Theodore Roosevelt, 1903

"Let us speak courteously, deal fairly, and keep ourselves armed and ready." - Theodore Roosevelt, 1903

Sunday, February 17, 2013

Cow Facts and Trivia

Are cows as innocent as they seem?

If your image of cows is one of gentle placid animals looking at you with those large soft cow eyes and contentedly chewing their cud, good for you!

A recent article published by the Centers for Disease Control and Prevention reported that about 20 people a year are killed by cows in the United States.

The cows actually attack humans – ramming them, knocking them down, goring them, trampling them and kicking them in the head – resulting in fatal injuries to the head and chest.

These behaviors remind us that mother cows, like other animals, can be fiercely protective of their young.

The bond between a cow and her calf is very strong and continues after the calf is fully grown. In non-commercial herds, some cows will nurse their calves for up to three years.

In January 2009, a cow reportedly knocked a woman off her bike and stepped on her legs in Boulder, Colorado. The woman was not seriously injured. News sources cited the incident as the result of a "cow engaging in people-tipping.”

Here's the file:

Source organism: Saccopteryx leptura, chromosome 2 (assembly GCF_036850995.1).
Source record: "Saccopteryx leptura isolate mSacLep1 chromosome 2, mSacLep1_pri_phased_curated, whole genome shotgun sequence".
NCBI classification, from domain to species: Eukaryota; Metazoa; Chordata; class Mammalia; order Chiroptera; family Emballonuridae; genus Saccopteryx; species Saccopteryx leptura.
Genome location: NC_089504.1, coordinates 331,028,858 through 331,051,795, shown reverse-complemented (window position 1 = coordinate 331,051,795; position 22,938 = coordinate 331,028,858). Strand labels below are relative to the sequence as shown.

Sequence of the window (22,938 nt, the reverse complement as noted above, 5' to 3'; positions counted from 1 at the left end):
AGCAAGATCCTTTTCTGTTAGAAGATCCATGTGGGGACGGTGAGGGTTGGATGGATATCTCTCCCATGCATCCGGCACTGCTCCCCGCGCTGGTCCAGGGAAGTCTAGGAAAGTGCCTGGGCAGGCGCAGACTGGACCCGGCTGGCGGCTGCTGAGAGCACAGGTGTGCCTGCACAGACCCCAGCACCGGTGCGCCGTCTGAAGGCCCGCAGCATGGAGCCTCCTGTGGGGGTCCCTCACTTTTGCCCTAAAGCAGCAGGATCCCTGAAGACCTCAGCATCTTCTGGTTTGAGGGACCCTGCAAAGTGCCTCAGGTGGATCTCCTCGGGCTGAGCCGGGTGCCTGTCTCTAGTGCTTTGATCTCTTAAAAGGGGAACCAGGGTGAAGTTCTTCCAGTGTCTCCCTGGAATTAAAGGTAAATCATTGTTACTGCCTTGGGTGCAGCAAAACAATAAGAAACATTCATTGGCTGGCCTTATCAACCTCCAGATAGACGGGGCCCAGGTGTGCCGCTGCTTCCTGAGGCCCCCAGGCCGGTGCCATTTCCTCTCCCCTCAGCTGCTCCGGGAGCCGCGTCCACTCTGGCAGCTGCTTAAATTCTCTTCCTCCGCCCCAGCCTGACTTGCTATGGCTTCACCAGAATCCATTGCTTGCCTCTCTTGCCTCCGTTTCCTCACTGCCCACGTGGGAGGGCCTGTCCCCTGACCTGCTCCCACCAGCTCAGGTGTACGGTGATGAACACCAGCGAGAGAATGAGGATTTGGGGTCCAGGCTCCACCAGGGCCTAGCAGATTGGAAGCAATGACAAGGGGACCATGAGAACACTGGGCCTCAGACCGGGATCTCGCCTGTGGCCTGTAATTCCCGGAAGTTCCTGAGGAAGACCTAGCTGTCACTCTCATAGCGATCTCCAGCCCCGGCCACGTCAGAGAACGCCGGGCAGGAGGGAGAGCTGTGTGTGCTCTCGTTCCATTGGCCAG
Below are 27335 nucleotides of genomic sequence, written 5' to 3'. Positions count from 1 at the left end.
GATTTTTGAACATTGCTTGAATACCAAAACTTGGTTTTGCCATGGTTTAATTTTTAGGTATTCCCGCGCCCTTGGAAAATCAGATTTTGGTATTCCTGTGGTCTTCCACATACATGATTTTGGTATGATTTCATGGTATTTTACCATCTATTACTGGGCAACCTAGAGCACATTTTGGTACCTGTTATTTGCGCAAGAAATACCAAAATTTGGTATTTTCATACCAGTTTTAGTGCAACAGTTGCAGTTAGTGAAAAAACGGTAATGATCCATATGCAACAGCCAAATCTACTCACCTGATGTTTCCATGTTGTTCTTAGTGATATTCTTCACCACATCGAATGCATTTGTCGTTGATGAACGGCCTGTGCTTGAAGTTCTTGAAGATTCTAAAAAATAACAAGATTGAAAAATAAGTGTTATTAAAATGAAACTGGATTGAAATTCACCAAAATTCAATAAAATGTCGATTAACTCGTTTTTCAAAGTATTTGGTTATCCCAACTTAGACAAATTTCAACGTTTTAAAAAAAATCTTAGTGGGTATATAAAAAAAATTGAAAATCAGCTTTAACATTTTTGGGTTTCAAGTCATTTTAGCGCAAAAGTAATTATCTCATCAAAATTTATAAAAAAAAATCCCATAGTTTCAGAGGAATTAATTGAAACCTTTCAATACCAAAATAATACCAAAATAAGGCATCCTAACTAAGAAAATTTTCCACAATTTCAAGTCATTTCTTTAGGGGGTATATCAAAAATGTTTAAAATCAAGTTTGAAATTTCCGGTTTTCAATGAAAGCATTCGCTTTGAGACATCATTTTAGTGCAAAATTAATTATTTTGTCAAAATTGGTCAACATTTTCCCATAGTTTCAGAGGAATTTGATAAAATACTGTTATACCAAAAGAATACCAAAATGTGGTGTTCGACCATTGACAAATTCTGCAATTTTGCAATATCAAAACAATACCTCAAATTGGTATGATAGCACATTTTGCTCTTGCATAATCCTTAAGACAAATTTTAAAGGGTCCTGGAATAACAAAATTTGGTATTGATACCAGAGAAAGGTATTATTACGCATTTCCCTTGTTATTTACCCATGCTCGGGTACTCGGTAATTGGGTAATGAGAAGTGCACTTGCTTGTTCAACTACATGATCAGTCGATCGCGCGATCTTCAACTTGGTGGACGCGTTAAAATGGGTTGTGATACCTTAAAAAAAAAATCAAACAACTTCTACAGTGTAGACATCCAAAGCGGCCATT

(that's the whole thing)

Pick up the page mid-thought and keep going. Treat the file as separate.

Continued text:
Now before some politician gets a hold of that information and wants to make political points with PETA by calling for a ban on cattle, let's look at some other facts and trivia about cattle.

Facts you may already know:

A cow is a mature female, and a bull is an adult male of the bovine family.

A heifer is a young female cow that hasn't had a calf yet. 

A cow can’t produce milk until she has had a calf.

Cattle is the name for the entire "cow" family.

There are an estimated 920 different breeds of cows in the world

People first domesticated cows about 5000 years ago. Someone had to be the first to try some milk, researchers are working to find out who and why?

The Greek physician Hippocrates recommended milk as a medicine some 2,300 years ago.

Cheese was an important item in the diet of the Vikings, and was an article of commerce in ancient Rome.

Monks in Europe developed the art of cheesemaking in the Middle Ages.

On his second voyage to the New World, among other freight, Christopher Columbus brought cattle.

Cows came to America with the Pilgrims. They arrived in the Jamestown colony in 1611. The arrival of dairy cows from Europe in America in 1611 helped end starvation in the Jamestown Colony.